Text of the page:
My rough rule of thumb is that one interview involves 4 to 6 hours of work, excluding travel time. There is about 30 minutes to write introducing the project, suggesting boundaries and seeking to set up an interview. There is about 60 minutes of interview. There is about 30 minutes to individually process the interview, to either walk or journal my impressions in a research memo. Then there is the interview writeup. For most of these interviews, I compiled not a transcript but a 2-3 page summary. This is sent back to the person interviewed, so they are aware of what was heard. This also includes time if the feedback process involves corrections or suggestions for improvement. (A full transcript takes a lot longer and very few industry groups see the need for that depth of accuracy). The write-up takes about 2 hours for a 1-1 interview, longer for a focus group.

So 90 interviews, each at around 5 hours of work, meant some 450 hours of work, over 11 weeks full-time equivalent for me in 2021. What a privilege, to engage, listen and learn from thoughtful, caring and passionate people.

Interviews make knowledge. You literally see wisdom emerge in front of your eyes, as people pause and say “I’d not really thought of it like this before but …” Such is the power of qualitative research to individuals and communities.

Interviews invite diverse voices to the table. When people begin with “I’m not sure I have much to say …” you realise that unless invited, so much insight is never shared. Such is the gift of qualitative research to organisations and groups.

In 2021, I was blessed to conduct over 90 interviews, across multiple projects and diverse cultures, as part of AngelWings providing quality knowledge and insight to individuals, organisations, church denominations and theological providers.

Posted by steve at 08:41 AM

Tuesday, January 18, 2022

22 in 21: published pieces in 2021

 

(Photo by Mika Baumeister on Unsplash )

As I head into the 2022 working year, I’m glad of the work of the year gone. Much to reflect on, including the opportunity to write. Numbers-wise, in 2021, I had 22 pieces of written work published. 11 were academic pieces and columns, 11 were film reviews. It’s a mix of scholarly and accessible that I really like.

Academic pieces – 2 peer-reviewed articles, 2 book chapters, 1 editorial;

“Courageous, purposeful, and reflexive; Writing as a missional and emergent task,” Ecclesial Futures 2 (2), (2021), 99-120, (co-authored with Lynne Taylor, Elaine Heath and Nigel Rooms).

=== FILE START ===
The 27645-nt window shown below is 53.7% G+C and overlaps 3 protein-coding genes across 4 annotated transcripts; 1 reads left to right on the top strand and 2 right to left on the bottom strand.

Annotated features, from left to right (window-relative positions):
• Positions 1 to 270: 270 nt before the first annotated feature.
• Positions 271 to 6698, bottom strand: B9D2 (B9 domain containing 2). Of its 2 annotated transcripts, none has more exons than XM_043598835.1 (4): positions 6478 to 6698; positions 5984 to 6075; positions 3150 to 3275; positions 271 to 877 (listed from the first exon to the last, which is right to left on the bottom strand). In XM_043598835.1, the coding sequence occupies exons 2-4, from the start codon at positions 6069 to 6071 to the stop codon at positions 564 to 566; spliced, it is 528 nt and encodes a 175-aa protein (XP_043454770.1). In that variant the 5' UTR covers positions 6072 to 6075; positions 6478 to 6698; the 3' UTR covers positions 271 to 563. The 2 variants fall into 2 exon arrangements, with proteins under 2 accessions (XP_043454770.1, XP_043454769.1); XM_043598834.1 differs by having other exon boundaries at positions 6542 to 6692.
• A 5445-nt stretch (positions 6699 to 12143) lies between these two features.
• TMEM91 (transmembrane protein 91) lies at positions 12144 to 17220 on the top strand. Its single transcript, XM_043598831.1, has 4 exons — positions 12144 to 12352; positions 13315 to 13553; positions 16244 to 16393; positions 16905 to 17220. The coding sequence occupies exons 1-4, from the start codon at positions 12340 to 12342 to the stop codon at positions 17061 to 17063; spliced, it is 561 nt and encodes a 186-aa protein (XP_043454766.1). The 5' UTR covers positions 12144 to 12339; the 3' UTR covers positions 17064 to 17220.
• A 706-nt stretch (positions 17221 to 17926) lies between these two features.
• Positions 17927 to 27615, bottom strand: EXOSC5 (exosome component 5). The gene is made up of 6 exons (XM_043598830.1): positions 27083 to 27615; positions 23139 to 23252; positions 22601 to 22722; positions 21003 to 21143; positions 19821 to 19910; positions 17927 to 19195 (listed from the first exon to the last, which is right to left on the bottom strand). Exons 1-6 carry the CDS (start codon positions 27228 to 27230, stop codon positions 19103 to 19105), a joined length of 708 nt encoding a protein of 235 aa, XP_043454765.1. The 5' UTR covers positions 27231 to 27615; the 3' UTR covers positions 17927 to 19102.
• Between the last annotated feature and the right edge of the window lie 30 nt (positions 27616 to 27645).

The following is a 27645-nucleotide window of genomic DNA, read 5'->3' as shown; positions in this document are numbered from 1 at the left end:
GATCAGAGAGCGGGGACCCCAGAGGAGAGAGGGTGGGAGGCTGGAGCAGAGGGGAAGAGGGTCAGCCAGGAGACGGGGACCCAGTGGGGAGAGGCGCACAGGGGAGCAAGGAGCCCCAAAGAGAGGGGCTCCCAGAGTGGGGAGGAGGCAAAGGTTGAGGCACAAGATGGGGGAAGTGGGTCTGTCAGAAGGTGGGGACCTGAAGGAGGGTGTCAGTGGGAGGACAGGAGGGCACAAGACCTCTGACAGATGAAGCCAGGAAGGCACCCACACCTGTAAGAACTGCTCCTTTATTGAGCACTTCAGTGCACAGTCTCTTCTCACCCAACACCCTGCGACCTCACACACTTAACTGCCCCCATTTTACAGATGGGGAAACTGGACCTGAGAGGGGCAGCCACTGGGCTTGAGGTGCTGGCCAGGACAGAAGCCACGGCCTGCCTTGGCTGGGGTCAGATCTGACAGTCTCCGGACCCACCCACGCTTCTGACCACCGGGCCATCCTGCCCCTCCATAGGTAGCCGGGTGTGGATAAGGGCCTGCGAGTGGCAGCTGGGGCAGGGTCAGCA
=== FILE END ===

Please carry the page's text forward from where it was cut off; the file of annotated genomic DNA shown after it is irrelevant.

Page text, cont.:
“Jesus as a socially (ir)responsible innovator: seeking the common good in a dialogue between wisdom Christologies and social entrepreneurship,” International Journal of Public Theology 15 (1), (2021), 119–143, (co-authored with Christine Woods).

“Unbounding learning communities: An Educational Strategy for the Future of Life-long learning,” God’s Exemplary Graduates. Character-Oriented Graduate Attributes in Theological Education, edited by Les Ball and Peter Bolt, SCD Press (2021), 420–434, (co-authored with Rosemary Dewerse).

“Faith in the boardroom: seeking wisdom in governing for innovation,” In Reimagining Faith and Management: The Impact of faith in the workplace, edited by Edwina Pio, Robert Kilpatrick and Timothy Pratt, Routledge, (2021), 90–103.

“Editorial Volume 2 Issue 2,” Ecclesial Futures 2 (2), 2021, 1-6.

Book reviews – 2 reviews in academic journals;

“Book Review: Imagining Mission with John V. Taylor.” Stimulus 28 (1) June 2021 – reviewed here.

“The colouring of grey literature. A review of “JVT quotes” and “Answers on a Postcard.”” Ecclesial Futures 2 (1) June 2021, 165¬9.

Journalism – 4 columns;

“Aging,” Zadok 2021.

“Female Christ figures,” Zadok 2021.

“Signs, wonders and the economics of hanky power,” Zadok 2021 (4).

“Walking as Resistance,” Zadok 149, 2021 (4).

Film reviews – 11 reviews, of 500 words each, in Touchstone magazine, some on this blog …

The Power of the Dog – here.

Squid Game (Reviewed by Kayli Taylor) – here

Upstream

The Panthers

Black Widow

Deliver us from evil – here.

The First Cow – here.

Easter in Art –here

Cousins – here.

Dawn Raid –

From the vine –